Panasonic VIERA ET5A LED TV
Panasonic’s mid-range ET5A is a cheap passive 3D TV
- Bright enough for daylight viewing
- Decent picture quality
- Good 3D, four 3D glasses included
- Picture quality isn’t especially accurate
- Occasionally sluggish interface
Panasonic’s ET5A is a reasonably cheap TV, with solid but unspectacular picture quality. It’s got Panasonic’s VIERA Connect Smart TV service, which is OK but not great, although it is sometimes slow to operate.
Price$ 1,749.00 (AUD)
Buy now (Selling at 1 store)
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The Panasonic VIERA sits in the mid-to-low end of Panasonic’s 2012 television line-up. It’s a passive 3D LED-edge-lit LCD TV, with Smart TV features built-in. It’s cheaper than other Panasonic LED TVs like the WT50A, ET50A and DT50A, and cheaper than the top plasma VT50A, but is in roughly the same price bracket as the excellent ST50A.
Panasonic VIERA ET5A: Design and setup
Panasonic has pushed its design envelope somewhat with the WT50A LED and VT50A plasma TVs, but the ET5A stays true to the company’s traditionally conservative styling. This isn’t a bad thing — it’ll suit a wider range of decors, and look less garish in an office boardroom — and we like the overall finish.
The comparatively thick, dark grey bezel surrounding the VIERA ET5A’s screen is itself surrounded by a thin strip of translucent plastic. Panasonic calls this a ‘premium crystal frame’ — we wouldn’t go that far, but it’s a nice enough design accent.
There’s a Panasonic company logo in the centre of the lower bezel, and a VIERA branding logo in the top left. Neither of these logos light up like they do on more expensive models from different brands.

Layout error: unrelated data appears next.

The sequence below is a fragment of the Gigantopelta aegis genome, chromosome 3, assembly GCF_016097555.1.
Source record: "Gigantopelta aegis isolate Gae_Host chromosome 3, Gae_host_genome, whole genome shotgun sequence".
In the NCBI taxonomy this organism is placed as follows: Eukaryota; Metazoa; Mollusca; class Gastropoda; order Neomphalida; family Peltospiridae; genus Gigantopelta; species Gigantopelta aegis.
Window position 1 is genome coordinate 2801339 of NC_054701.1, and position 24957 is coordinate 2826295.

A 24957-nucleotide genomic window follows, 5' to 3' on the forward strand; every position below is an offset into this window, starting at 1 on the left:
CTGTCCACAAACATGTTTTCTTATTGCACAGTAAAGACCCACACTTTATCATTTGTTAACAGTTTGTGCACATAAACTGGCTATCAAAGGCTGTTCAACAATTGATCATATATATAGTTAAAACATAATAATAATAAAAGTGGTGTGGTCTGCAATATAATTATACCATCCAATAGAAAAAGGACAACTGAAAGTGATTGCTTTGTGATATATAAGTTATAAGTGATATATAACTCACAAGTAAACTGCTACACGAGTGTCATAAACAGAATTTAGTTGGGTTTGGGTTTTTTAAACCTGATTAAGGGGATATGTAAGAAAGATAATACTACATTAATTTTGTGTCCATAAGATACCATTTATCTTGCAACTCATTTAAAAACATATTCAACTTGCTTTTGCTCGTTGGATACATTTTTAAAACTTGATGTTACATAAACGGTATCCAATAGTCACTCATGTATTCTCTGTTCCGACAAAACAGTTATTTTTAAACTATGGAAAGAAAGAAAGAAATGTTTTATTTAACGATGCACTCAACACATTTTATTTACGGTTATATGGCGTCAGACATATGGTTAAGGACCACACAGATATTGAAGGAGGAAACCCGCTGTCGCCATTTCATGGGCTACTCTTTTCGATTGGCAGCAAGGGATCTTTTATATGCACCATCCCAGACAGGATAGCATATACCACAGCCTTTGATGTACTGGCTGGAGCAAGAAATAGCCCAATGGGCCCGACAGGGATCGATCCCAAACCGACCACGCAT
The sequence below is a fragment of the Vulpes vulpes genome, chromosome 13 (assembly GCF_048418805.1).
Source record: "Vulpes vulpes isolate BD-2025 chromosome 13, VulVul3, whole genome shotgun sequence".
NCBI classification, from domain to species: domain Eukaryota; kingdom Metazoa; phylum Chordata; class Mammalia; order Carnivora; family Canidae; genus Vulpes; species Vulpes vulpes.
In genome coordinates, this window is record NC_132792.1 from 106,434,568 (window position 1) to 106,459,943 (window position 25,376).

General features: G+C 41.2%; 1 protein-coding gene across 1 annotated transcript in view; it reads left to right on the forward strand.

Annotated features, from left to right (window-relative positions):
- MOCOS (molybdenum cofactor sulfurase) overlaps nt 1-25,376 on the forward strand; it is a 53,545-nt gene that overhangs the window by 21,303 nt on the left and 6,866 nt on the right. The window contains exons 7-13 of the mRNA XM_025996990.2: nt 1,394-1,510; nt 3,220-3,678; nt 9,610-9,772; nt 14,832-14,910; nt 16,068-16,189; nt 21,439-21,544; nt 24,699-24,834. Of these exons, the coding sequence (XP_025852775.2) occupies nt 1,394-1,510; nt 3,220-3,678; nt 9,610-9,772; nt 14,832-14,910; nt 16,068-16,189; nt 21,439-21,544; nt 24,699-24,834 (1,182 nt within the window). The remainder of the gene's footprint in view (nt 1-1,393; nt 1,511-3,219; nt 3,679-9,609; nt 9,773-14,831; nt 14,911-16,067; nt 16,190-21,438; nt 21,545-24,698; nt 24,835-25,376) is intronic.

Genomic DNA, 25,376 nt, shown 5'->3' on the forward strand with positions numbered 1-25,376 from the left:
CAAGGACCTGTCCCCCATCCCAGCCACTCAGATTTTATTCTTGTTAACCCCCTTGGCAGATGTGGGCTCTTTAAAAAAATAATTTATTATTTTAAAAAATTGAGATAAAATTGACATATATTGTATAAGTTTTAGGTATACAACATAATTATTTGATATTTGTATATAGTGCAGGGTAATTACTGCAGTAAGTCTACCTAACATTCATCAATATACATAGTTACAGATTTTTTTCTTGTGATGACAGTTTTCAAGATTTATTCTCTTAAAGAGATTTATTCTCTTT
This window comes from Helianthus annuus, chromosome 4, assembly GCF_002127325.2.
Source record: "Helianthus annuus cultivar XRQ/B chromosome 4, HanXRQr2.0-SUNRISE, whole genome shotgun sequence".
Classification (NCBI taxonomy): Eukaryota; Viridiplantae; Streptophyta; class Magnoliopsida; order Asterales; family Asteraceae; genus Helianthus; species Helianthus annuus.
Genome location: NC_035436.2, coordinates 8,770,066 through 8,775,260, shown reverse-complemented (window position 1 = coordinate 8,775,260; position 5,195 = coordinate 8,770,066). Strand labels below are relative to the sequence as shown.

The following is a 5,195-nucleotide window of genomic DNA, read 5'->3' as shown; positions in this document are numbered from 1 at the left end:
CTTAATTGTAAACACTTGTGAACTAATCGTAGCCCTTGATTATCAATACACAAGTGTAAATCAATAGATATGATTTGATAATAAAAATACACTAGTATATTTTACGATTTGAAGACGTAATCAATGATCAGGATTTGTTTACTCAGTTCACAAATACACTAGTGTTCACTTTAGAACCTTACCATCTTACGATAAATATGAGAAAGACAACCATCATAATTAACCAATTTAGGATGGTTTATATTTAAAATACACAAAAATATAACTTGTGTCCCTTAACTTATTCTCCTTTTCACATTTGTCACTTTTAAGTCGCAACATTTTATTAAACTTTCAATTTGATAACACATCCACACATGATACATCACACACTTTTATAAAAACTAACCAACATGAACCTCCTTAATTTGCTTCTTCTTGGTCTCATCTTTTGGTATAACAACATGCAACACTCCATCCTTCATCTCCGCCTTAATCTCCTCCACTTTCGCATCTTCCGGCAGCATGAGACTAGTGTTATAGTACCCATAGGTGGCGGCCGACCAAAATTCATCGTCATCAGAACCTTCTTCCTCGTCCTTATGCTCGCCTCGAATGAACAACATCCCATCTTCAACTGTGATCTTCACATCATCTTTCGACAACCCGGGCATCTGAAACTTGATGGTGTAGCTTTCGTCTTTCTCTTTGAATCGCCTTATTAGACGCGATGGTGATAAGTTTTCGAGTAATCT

The stand of the ET5A is, like Panasonic’s other televisions, solid and simple. It’s well-engineered, includes a swivel range of around 30 degrees, and is held to the TV itself with a total of eight screws. A nylon strap can also be attached to the TV and the stand for extra reassurance.
The amount and range of connections on the rear and side of the Panasonic ET5A are standard for a television of its price and specification: there’s nothing in particular missing. The inclusion of four HDMI ports is good — better than the three of mid-range models from Samsung and LG — and adapters are included for analog composite and component inputs. There’s also a 15-pin VGA port for connecting an older PC, although most modern machines and laptops will be better served with HDMI.
Three USB 2.0 ports are on the TV’s side, easily accessible to connect external hard drives, USB drives, external keyboards or Panasonic’s Skype webcam. Panasonic also includes an SDXC card slot on all of its TVs — all the better for viewing photos off your Panasonic compact or mirrorless camera, although any JPG and other supported media files will work. The ET5A can play AVCHD/MJPEG/WMV/MKV/AVI/MP4/MOV video files, MP3/AAC/WMA/FLAC audio files, and JPG/MPO image files.
Network connection is handled by the Panasonic ET5A’s inbuilt Ethernet wired and Wi-Fi wireless adapters. 802.11 b/g/n wireless is supported, and the TV can both function as a DLNA client (to play media stored on other networked devices) and server (to share media from a connected hard drive to other devices).
The setup process for the Panasonic VIERA ET5A is as easy as any other Panasonic TV: snap together and screw on the stand, hook up power, antenna and optionally a network cable, hit the power button and you’re almost ready to go. A three-minute channel scan, a quick network setup — push-button wireless is supported, as is entering a password manually — and you’re ready to go.
Panasonic VIERA ET5A: Picture quality and performance
Panasonic’s plasma TVs and its top WT50A can extract plenty of detail out of a scene, with displays that are calibrated to look neutral and accurate. The ET5A, like most other mid-range LED TVs, goes for punchy contrast and over-saturated colours in its default Standard mode.